Have you ever heard someone say, “we need a policy for that,” and your heart sank?
Do you feel like you are ‘policied out’? This feeling is far too common.
While all organisations are required to have some policies (e.g. Health and Safety), and some organisations are required to have particular policies (e.g. Child Protection, Conflict of Interest), there is a risk in having too many policies, or misunderstanding what a policy does, and what it doesn’t do.
This is especially true with people-related policies. There are many reasons why these policies fail within the workplace:
Too many policies - leads to staff feeling overwhelmed
Poorly written - policies must be simple to understand and easy to follow
Poorly communicated - people don’t know they exist, or where to find them
Irrelevant - if people think they are stupid or unnecessary, they won’t follow them
Out-of-date - they must be routinely reviewed, updated and communicated to the appropriate people
Unenforced - compliance must be monitored, adhered to by everyone (including leadership) and enforced appropriately
Unreasonable - policies must be relevant, sensible and comply with law
So do we really need policies? Of course! Policies play an important role in explaining how things are done in the workplace, why they’re important and what you need people to remember about their behaviour when representing the organisation.
However, it is essential that policies are crafted to ensure that they are relevant, easy to understand, follow and enforce.
Policy Best Practices
A good way to ensure that your policies are up to the task, is to set clear principles when implementing a new policy regime. Here are some key principles that we use when helping clients to develop workplace policies:
1) KISS - Keep it Simple, Stupid
Unless there are specific policies required by law for your organisation, keep the number of policies you need to a minimum.
Think about how you can combine multiple policies under one document.
Ensure that the policy language is simple and easy to understand, and that any compliance requirements are easy to follow and doesn’t create unreachable targets or unreasonable expectations on your people.
Regularly review your policies and change them if required. Remove policies if they are no longer relevant.
2) Explain the ‘Why’
Clearly articulate the reason for the policy at the start of the document. The reader should be able to see in one or two sentences why a policy has been developed.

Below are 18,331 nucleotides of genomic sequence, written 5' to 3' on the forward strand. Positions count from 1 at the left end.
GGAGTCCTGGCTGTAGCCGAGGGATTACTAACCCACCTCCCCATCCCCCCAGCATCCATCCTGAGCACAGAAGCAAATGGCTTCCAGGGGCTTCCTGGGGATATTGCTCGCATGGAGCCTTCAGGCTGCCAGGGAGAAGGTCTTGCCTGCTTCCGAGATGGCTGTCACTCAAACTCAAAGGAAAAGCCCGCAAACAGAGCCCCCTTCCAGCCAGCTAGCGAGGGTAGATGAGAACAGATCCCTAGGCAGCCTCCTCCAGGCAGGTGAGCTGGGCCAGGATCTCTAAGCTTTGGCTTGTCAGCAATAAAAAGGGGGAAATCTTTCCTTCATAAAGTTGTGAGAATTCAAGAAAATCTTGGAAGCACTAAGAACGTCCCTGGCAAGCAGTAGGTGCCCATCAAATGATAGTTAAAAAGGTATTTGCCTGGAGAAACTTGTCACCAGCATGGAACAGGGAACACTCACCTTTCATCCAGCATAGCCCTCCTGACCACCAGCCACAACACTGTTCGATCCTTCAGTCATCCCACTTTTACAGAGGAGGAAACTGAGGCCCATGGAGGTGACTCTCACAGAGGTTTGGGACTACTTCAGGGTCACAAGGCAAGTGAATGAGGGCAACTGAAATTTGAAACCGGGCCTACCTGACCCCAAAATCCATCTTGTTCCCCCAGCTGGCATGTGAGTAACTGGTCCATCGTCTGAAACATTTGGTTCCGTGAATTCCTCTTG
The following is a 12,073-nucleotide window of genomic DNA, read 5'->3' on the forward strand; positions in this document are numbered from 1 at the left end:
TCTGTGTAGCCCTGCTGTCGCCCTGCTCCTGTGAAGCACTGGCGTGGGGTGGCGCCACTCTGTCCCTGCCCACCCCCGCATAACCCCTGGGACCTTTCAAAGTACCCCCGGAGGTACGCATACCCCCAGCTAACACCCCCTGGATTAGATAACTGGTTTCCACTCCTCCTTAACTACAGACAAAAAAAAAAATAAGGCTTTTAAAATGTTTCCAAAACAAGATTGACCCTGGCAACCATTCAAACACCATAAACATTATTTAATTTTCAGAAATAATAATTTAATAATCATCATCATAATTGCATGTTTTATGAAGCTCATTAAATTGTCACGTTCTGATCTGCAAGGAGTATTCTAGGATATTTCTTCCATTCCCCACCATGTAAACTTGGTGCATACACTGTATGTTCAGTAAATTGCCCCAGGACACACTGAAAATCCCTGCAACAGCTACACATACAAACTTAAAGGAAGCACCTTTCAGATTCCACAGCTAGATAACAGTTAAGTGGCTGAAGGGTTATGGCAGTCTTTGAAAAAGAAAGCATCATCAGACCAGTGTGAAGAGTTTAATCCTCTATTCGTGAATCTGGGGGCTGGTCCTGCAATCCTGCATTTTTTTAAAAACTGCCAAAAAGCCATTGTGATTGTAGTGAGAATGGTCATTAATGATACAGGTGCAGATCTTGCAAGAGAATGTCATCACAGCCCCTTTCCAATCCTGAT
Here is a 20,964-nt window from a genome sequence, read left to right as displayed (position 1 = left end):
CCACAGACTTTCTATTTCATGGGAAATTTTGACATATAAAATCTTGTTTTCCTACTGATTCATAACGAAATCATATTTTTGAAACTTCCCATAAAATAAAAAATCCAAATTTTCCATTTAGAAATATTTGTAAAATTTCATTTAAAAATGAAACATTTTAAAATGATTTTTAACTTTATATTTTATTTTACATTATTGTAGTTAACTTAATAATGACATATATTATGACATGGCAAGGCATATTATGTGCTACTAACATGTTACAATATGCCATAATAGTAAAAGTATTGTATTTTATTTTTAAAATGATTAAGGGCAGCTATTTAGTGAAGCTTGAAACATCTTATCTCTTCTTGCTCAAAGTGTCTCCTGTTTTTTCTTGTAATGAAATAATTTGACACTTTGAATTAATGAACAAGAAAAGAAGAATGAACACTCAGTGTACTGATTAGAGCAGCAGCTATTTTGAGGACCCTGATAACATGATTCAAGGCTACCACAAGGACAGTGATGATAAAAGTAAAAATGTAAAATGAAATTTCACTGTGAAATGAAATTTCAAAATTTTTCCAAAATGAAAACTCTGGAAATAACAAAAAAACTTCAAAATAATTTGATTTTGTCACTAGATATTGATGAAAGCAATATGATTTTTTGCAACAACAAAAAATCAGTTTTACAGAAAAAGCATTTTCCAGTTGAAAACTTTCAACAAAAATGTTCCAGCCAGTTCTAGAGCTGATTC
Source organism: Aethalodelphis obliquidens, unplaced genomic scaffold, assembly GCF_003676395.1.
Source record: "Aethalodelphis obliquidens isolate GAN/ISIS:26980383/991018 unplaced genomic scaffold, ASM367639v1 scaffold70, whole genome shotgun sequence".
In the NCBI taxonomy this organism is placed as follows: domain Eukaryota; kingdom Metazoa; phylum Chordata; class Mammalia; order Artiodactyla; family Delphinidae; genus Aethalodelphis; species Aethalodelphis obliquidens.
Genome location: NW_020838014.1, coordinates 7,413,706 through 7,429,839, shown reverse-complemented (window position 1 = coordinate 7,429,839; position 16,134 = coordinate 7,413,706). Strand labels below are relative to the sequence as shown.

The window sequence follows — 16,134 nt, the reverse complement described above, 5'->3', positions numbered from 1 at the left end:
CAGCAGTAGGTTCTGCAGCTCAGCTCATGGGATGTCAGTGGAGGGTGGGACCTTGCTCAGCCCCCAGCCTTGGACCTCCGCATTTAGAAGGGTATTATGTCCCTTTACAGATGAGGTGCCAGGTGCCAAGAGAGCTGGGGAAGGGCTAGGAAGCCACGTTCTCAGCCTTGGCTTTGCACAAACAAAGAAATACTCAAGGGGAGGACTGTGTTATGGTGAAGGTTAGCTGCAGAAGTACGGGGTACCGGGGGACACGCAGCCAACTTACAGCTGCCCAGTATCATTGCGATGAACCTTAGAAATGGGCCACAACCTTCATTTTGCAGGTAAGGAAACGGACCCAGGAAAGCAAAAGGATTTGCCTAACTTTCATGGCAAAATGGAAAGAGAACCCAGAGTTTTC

Ensure that the tone and content fits with your organisation’s vision and values.
3) Consult with your People
Don’t just tell your people that they must comply with a policy once it has been issued. Involve them throughout the development process. This ensures that the policy will be relevant to your workplace or organisation.
If you have a large workforce, select a small team of key, trusted employees to help you with developing policies. These should be people who understand and display the vision and values of your organisation.
Once you have the policy in good shape, send it to everyone, and ask for their feedback.
Carefully review any feedback, and then plan how you will communicate the final version of the policy. Does it require training? Do you need to use different communication channels to reach everyone?
4) Be Positive
Promote and praise the ‘right’ behaviour, rather than just focusing on the ‘wrong’ behaviour.
Use positive language to describe what ‘good’ looks like.
This doesn’t mean you don’t have a ‘when things go wrong’ section in the policy. This is an important part of a policy. Just don’t lead with it...
The ‘Code of Conduct’
One policy that all organisations should have is a Code of Conduct. A Code of Conduct uses positive language to describe how you expect people to behave and act when they are at work or are representing the organisation in some capacity.
A Code of Conduct can be used to replace a number of other policies, such as ‘Discipline and Dismissal’, ‘Social Media’, ‘Bullying and ‘Harassment’ or ‘Customer Service’ policies. A Code of Conduct will describe the values of the organisation and how workers should behave towards each other and to your customers, clients and other stakeholders. It should also have a section that explains what happens if the Code is breached.
A Code of Conduct can be developed in-house following the principles outlined above. Or, you can get in touch with us to help you through this.
Remember, a good policy regime is about quality, not quantity.
By following a few key principles, you can ensure that you have the right number of policies, written in clear, concise language, that everyone understands and knows how to follow.